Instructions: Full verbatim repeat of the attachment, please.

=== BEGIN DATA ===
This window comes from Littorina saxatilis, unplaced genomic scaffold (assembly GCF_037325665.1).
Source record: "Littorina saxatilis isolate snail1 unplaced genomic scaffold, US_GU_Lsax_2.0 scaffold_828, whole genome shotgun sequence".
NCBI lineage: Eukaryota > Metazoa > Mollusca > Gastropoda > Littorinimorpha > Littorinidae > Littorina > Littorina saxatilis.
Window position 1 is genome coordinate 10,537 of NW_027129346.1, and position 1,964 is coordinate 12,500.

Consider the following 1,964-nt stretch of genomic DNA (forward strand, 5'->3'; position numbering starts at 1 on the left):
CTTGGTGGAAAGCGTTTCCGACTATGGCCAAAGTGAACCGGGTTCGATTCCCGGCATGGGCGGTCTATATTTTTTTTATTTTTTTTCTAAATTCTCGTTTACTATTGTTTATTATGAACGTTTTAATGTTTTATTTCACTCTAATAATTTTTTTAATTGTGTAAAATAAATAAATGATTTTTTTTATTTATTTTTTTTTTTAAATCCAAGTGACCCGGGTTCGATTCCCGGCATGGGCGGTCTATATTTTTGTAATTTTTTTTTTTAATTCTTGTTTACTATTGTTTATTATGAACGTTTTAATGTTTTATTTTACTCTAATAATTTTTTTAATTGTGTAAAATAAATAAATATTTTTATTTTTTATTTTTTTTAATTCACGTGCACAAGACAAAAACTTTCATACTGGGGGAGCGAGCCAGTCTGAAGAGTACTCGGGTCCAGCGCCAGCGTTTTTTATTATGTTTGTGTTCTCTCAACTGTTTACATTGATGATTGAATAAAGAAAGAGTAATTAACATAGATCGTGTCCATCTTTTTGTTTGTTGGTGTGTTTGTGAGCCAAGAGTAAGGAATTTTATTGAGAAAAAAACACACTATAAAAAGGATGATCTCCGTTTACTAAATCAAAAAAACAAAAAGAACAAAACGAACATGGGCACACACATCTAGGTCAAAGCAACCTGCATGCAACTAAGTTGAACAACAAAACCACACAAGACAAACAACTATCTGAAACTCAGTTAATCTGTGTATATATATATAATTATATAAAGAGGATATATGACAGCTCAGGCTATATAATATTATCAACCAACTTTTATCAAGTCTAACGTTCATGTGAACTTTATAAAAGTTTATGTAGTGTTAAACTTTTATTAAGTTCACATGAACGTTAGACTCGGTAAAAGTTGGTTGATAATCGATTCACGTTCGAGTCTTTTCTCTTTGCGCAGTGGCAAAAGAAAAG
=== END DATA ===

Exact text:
This window comes from Littorina saxatilis, unplaced genomic scaffold (assembly GCF_037325665.1).
Source record: "Littorina saxatilis isolate snail1 unplaced genomic scaffold, US_GU_Lsax_2.0 scaffold_828, whole genome shotgun sequence".
NCBI lineage: Eukaryota > Metazoa > Mollusca > Gastropoda > Littorinimorpha > Littorinidae > Littorina > Littorina saxatilis.
Window position 1 is genome coordinate 10,537 of NW_027129346.1, and position 1,964 is coordinate 12,500.

Consider the following 1,964-nt stretch of genomic DNA (forward strand, 5'->3'; position numbering starts at 1 on the left):
CTTGGTGGAAAGCGTTTCCGACTATGGCCAAAGTGAACCGGGTTCGATTCCCGGCATGGGCGGTCTATATTTTTTTTATTTTTTTTCTAAATTCTCGTTTACTATTGTTTATTATGAACGTTTTAATGTTTTATTTCACTCTAATAATTTTTTTAATTGTGTAAAATAAATAAATGATTTTTTTTATTTATTTTTTTTTTTAAATCCAAGTGACCCGGGTTCGATTCCCGGCATGGGCGGTCTATATTTTTGTAATTTTTTTTTTTAATTCTTGTTTACTATTGTTTATTATGAACGTTTTAATGTTTTATTTTACTCTAATAATTTTTTTAATTGTGTAAAATAAATAAATATTTTTATTTTTTATTTTTTTTAATTCACGTGCACAAGACAAAAACTTTCATACTGGGGGAGCGAGCCAGTCTGAAGAGTACTCGGGTCCAGCGCCAGCGTTTTTTATTATGTTTGTGTTCTCTCAACTGTTTACATTGATGATTGAATAAAGAAAGAGTAATTAACATAGATCGTGTCCATCTTTTTGTTTGTTGGTGTGTTTGTGAGCCAAGAGTAAGGAATTTTATTGAGAAAAAAACACACTATAAAAAGGATGATCTCCGTTTACTAAATCAAAAAAACAAAAAGAACAAAACGAACATGGGCACACACATCTAGGTCAAAGCAACCTGCATGCAACTAAGTTGAACAACAAAACCACACAAGACAAACAACTATCTGAAACTCAGTTAATCTGTGTATATATATATAATTATATAAAGAGGATATATGACAGCTCAGGCTATATAATATTATCAACCAACTTTTATCAAGTCTAACGTTCATGTGAACTTTATAAAAGTTTATGTAGTGTTAAACTTTTATTAAGTTCACATGAACGTTAGACTCGGTAAAAGTTGGTTGATAATCGATTCACGTTCGAGTCTTTTCTCTTTGCGCAGTGGCAAAAGAAAAG